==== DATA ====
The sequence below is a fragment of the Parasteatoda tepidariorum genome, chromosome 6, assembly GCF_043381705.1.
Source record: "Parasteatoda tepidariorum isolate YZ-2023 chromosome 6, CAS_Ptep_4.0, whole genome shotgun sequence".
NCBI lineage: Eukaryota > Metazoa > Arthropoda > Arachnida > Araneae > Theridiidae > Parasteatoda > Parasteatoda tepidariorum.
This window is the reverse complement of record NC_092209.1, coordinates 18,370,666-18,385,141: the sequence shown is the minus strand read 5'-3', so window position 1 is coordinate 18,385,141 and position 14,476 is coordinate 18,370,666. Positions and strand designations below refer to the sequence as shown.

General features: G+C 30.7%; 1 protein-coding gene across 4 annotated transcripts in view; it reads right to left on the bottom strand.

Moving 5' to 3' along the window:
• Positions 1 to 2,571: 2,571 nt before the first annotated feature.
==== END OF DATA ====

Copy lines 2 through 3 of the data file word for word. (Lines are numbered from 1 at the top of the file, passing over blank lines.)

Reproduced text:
Source record: "Parasteatoda tepidariorum isolate YZ-2023 chromosome 6, CAS_Ptep_4.0, whole genome shotgun sequence".
NCBI lineage: Eukaryota > Metazoa > Arthropoda > Arachnida > Araneae > Theridiidae > Parasteatoda > Parasteatoda tepidariorum.